Parents suffering from back to school stress
Back to school. You would think that those words would signal a stress valve release for many parents. Not according to a U.S. study which says that working parents endure high levels of stress when it comes to getting everything ready for their child’s imminent return to school.
The poll of American workers found that the back to school season negatively affected their moods and attitudes not only on the home front, but also at work. 63% of workers surveyed reported that the stress levels of co-workers who were working parents seemed to rise and 35% expected additional financial and personal stress in their own lives.
And the trend is being reflected in Australia, with a study finding that mums feel like they are being “scrutinized” by other parents, especially when it comes to lunch box choices. The “unspoken competition” and ambiguity in terms of nutritious options for lunch boxes were causing angst in 3 out of 4 Australian mums.
Recognising the financial pressure that this time of year brings on families, several Australian charities developed programs helping lower income families save more money. However, it is not just disadvantaged children who are seeking help, with State Schools Relief, a Victorian charity increasingly seeing requests for assistance from families who have not had to do so in the past.
Organizing, planning and taking up special programs and offers especially designed to combat back to school anxiety can help. Here are some suggestions:
Address concerns: A survey by Life Education, the largest non-government health education provider in Australia revealed that bullying was the primary concern for parents as they prepared for the new school year. Encourage children to have an open line of communication with you right from the beginning of the year. Make use of resources like Healthy Harold’s Top Tips for Online Safety and the Bullying. No Way! website to educate kids and reassure them of your unwavering support.
In addition, now is the time to deal with factors that could impede on a child’s performance at school during the year. For example, ankle pain, allergies or eyesight/hearing problems can all cause distress to both children and parents throughout the school year. You can even take up free services offered at this time of the year like foot screening and hearing tests to help spot problems early.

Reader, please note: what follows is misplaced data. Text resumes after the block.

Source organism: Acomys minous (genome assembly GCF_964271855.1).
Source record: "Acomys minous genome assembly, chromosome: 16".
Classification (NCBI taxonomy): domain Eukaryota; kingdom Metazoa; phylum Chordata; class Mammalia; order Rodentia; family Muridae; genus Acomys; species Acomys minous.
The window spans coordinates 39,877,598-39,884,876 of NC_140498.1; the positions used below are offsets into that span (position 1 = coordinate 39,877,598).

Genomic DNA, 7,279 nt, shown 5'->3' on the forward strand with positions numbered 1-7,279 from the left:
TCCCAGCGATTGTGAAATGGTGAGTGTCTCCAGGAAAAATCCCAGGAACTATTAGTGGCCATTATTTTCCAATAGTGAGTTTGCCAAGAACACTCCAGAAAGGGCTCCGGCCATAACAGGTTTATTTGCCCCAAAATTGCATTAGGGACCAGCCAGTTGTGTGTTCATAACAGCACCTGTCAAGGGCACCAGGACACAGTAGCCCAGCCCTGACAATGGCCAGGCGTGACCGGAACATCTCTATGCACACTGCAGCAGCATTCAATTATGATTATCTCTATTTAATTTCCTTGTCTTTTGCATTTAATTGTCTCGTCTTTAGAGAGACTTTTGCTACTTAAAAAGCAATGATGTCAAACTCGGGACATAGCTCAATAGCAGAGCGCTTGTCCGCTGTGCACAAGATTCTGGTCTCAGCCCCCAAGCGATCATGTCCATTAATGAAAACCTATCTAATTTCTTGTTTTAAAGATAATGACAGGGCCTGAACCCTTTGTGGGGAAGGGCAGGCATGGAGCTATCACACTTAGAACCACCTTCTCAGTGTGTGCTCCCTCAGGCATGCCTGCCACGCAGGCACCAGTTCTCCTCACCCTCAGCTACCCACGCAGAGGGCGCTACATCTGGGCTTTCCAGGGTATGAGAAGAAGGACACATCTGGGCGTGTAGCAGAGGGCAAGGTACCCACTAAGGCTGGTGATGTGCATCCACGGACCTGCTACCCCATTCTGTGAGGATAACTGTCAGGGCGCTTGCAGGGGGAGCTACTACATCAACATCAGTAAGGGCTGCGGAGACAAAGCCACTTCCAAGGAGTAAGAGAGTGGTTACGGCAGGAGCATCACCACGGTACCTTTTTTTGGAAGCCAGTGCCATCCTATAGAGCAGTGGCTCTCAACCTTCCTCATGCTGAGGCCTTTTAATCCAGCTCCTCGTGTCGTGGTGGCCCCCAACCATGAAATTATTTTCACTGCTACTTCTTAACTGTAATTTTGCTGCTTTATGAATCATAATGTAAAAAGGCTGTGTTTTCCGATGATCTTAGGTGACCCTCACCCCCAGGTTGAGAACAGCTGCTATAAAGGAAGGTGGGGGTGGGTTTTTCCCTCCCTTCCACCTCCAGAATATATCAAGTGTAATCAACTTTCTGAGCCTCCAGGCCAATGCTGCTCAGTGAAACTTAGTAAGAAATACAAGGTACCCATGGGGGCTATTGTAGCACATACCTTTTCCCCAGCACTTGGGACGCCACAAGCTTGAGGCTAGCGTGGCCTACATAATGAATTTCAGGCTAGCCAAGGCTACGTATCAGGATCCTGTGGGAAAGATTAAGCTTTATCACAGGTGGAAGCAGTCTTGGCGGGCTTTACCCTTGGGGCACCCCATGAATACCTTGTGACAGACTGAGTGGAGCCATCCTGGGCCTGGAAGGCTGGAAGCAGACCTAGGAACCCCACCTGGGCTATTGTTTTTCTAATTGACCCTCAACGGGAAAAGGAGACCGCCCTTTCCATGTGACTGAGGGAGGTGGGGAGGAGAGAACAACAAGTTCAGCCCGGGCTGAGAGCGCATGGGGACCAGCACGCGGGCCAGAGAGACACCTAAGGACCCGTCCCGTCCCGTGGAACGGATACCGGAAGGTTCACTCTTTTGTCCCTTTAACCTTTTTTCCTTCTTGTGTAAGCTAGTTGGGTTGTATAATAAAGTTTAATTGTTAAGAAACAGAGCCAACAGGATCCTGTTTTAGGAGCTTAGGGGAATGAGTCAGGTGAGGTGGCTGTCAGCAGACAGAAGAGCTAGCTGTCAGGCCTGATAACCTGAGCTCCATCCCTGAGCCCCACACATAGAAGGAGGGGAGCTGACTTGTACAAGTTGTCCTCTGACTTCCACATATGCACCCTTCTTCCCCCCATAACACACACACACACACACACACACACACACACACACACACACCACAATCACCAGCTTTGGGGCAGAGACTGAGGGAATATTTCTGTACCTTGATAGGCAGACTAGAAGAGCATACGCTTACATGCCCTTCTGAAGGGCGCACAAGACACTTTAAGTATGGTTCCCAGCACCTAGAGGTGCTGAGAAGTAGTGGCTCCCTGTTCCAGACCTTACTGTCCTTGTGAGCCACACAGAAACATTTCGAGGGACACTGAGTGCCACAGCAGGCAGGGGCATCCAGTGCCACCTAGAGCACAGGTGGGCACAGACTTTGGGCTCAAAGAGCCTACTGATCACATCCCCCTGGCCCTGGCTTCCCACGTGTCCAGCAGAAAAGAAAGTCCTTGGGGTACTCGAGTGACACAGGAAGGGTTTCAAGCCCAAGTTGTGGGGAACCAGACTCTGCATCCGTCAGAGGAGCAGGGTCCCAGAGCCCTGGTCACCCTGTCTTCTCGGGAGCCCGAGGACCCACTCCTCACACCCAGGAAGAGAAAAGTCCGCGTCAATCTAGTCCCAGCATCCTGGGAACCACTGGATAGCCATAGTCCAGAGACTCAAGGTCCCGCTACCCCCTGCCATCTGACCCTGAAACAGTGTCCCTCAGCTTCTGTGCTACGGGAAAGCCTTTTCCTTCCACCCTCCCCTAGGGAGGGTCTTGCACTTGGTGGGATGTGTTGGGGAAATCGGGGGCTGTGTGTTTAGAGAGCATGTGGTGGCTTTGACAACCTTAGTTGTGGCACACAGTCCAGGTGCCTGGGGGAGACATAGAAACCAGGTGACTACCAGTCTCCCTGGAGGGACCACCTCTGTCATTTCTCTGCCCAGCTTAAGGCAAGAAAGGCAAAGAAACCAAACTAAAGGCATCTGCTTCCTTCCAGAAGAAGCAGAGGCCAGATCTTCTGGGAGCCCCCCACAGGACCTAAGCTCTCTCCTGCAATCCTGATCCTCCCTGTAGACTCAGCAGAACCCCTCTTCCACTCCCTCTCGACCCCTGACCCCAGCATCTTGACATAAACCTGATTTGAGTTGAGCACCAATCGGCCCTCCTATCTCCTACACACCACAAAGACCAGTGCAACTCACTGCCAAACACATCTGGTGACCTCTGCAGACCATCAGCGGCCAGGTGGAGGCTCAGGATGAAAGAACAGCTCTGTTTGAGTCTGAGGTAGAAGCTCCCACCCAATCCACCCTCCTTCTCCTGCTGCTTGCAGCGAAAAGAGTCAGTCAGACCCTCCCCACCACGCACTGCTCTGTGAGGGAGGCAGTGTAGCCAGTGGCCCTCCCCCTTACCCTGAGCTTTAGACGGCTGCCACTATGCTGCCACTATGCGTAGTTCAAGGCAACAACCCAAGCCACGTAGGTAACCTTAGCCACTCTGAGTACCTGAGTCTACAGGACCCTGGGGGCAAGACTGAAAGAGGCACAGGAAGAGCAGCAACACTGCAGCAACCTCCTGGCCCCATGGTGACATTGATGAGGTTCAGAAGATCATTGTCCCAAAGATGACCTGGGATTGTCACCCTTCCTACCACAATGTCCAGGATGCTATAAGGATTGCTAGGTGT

Make plans: Whether you are going to use after-school care or have relatives picking up your kids in the afternoon, keeping all parties involved by having a written up plan will make life easier. Another time and (brain cells!) saver is a weekly meal planner including shopping for ingredients, cooking and packing.
Dean Debnam, CEO of Workplace Options, an international employee effectiveness firm highlighted a trend for employers to allow workers with school aged kids to leave early or spend time on the phone “checking in”. Talk to your employer to see if you can come up with a plan to organize your work day so you can leave early to ease the stress.
Routines: A recent study by Murdoch Children’s Research Institute found that up to 40% of children were experiencing sleep problems in the first six months of starting primary school. Researchers suggested that parents need to enforce strict bedtime routines, limit the use of media and avoid products containing caffeine or being in the child’s room when they fall asleep.
Seek help: A survey by Continental Tyres found that the morning school run is on the top of the list for the most stressful time in a mum’s day. To alleviate the daily tension, try asking for help with the school drop-offs from another family member or if you live within walking distance from your school, try alternating the morning walk to school with other parents in your neighborhood.
Some state governments also offer an advice line for parents to help them start the new school year on the right foot.